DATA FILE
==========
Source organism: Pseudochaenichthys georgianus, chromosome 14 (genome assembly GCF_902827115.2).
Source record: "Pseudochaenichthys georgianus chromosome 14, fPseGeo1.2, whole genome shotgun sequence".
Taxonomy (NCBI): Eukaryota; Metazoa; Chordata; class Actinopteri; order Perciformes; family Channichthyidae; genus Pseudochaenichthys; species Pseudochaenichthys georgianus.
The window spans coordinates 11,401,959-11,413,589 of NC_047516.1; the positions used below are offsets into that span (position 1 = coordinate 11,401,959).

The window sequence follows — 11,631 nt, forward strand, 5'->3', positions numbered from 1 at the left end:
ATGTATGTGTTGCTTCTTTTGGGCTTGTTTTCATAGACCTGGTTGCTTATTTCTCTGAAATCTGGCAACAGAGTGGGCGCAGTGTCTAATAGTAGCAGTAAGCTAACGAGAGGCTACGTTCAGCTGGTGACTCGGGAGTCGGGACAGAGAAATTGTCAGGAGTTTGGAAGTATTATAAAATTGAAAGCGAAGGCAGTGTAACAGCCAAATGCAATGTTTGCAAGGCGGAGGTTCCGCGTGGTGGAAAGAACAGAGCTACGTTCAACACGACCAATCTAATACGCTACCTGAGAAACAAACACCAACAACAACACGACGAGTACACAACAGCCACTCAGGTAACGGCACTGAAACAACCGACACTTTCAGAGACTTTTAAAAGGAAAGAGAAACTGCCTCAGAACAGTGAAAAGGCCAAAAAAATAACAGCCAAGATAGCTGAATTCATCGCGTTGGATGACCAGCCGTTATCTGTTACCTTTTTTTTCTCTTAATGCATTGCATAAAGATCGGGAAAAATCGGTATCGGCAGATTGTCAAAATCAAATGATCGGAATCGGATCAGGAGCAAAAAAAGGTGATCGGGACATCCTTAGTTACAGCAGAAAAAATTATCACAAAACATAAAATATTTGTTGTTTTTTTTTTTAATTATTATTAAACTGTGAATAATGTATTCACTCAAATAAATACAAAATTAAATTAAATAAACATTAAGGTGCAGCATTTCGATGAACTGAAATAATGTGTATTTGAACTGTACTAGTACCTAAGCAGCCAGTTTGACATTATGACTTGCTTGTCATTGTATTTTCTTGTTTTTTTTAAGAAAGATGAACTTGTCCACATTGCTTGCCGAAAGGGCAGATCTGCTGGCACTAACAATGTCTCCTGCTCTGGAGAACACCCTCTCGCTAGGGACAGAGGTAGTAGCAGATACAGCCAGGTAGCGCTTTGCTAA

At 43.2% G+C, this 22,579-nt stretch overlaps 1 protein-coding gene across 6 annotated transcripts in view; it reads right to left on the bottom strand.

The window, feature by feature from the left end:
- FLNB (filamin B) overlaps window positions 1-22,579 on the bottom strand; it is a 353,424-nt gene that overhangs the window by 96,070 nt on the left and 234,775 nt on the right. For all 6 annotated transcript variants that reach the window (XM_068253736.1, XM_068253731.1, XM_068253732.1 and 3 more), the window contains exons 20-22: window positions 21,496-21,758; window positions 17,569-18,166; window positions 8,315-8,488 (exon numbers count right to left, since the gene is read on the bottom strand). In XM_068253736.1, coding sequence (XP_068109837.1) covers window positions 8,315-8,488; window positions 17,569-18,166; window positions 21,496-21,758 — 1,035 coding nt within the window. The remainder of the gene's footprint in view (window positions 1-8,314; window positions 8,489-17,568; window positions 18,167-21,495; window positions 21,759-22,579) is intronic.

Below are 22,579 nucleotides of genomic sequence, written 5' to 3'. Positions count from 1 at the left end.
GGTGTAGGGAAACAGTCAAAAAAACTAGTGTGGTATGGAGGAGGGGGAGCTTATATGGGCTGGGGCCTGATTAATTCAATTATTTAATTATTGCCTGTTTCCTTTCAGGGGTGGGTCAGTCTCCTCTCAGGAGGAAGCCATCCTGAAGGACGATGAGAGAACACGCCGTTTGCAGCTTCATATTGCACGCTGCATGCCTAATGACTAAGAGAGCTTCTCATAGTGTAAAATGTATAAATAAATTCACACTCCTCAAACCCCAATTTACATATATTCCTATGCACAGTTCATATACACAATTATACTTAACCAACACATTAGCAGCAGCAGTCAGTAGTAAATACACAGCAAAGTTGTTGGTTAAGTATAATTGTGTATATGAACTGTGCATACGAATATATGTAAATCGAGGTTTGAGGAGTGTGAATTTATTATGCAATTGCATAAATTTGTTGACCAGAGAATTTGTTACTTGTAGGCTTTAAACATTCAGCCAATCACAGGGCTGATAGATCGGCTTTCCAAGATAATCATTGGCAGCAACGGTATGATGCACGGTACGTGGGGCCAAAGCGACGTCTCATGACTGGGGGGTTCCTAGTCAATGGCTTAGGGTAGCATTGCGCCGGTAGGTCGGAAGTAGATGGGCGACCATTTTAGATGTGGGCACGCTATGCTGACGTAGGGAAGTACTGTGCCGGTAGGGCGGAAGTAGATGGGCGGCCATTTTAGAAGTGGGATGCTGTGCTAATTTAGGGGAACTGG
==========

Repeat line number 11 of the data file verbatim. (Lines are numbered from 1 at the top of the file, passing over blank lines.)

GGTGTAGGGAAACAGTCAAAAAAACTAGTGTGGTATGGAGGAGGGGGAGCTTATATGGGCTGGGGCCTGATTAATTCAATTATTTAATTATTGCCTGTTTCCTTTCAGGGGTGGGTCAGTCTCCTCTCAGGAGGAAGCCATCCTGAAGGACGATGAGAGAACACGCCGTTTGCAGCTTCATATTGCACGCTGCATGCCTAATGACTAAGAGAGCTTCTCATAGTGTAAAATGTATAAATAAATTCACACTCCTCAAACCCCAATTTACATATATTCCTATGCACAGTTCATATACACAATTATACTTAACCAACACATTAGCAGCAGCAGTCAGTAGTAAATACACAGCAAAGTTGTTGGTTAAGTATAATTGTGTATATGAACTGTGCATACGAATATATGTAAATCGAGGTTTGAGGAGTGTGAATTTATTATGCAATTGCATAAATTTGTTGACCAGAGAATTTGTTACTTGTAGGCTTTAAACATTCAGCCAATCACAGGGCTGATAGATCGGCTTTCCAAGATAATCATTGGCAGCAACGGTATGATGCACGGTACGTGGGGCCAAAGCGACGTCTCATGACTGGGGGGTTCCTAGTCAATGGCTTAGGGTAGCATTGCGCCGGTAGGTCGGAAGTAGATGGGCGACCATTTTAGATGTGGGCACGCTATGCTGACGTAGGGAAGTACTGTGCCGGTAGGGCGGAAGTAGATGGGCGGCCATTTTAGAAGTGGGATGCTGTGCTAATTTAGGGGAACTGG